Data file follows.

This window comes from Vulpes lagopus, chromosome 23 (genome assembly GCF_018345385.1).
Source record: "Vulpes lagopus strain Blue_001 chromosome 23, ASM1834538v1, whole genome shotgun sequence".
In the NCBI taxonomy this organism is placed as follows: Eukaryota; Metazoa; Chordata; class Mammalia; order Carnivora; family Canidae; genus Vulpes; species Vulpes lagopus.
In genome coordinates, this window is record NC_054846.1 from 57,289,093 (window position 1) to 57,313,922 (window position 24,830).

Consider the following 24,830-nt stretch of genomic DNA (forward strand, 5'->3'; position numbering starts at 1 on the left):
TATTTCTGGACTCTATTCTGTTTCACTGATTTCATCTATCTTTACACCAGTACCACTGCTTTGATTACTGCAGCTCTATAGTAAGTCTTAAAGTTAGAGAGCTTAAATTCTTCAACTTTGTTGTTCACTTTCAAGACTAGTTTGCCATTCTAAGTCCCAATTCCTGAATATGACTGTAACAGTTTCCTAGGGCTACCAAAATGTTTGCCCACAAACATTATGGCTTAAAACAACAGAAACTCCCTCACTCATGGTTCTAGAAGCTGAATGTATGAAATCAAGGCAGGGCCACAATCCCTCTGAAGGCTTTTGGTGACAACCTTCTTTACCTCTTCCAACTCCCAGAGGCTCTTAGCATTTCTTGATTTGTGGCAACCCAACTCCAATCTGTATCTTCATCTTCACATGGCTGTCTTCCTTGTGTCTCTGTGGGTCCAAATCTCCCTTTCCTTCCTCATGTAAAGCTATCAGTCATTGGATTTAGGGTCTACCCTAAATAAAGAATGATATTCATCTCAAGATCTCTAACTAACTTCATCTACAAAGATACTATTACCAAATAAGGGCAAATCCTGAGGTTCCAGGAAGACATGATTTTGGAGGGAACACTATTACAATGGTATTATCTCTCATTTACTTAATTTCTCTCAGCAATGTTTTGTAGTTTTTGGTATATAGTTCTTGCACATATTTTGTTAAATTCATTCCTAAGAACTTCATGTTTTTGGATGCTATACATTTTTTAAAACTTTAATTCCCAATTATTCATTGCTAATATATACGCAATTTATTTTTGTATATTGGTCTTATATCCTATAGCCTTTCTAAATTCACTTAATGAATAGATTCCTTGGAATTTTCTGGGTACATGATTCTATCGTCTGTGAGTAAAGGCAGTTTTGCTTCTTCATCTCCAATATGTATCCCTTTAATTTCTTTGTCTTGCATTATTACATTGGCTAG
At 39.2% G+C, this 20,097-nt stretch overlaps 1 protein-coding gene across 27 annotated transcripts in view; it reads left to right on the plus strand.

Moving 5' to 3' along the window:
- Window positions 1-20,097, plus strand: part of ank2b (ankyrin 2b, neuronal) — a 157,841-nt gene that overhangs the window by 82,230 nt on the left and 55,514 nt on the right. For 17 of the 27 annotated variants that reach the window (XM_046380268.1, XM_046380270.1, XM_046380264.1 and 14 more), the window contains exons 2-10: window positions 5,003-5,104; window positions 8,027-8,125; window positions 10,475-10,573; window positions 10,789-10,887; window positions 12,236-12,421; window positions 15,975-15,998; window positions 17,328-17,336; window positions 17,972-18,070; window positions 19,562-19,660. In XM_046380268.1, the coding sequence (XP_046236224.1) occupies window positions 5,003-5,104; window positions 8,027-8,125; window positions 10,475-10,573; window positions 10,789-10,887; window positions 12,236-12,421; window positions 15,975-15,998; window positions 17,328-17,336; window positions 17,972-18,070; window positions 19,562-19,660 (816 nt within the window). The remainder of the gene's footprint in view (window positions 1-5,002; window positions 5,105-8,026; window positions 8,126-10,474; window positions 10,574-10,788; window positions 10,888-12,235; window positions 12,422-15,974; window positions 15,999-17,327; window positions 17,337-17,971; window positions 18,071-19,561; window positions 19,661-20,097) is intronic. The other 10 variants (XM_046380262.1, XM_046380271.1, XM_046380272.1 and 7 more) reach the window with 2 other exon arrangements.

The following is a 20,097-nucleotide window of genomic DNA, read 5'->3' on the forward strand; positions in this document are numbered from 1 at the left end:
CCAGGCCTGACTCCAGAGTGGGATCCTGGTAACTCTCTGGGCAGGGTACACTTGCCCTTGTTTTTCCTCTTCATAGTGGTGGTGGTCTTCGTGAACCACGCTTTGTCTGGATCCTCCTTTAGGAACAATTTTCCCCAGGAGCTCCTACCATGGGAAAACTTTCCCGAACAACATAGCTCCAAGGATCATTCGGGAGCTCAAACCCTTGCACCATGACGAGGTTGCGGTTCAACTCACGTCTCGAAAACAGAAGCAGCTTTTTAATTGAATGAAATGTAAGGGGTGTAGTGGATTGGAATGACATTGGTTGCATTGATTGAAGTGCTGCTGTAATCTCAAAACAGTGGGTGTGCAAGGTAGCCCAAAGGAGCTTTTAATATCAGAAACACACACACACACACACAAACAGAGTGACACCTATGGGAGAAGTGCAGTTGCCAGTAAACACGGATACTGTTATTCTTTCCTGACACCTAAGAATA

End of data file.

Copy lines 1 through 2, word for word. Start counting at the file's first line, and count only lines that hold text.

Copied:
This window comes from Vulpes lagopus, chromosome 23 (genome assembly GCF_018345385.1).
Source record: "Vulpes lagopus strain Blue_001 chromosome 23, ASM1834538v1, whole genome shotgun sequence".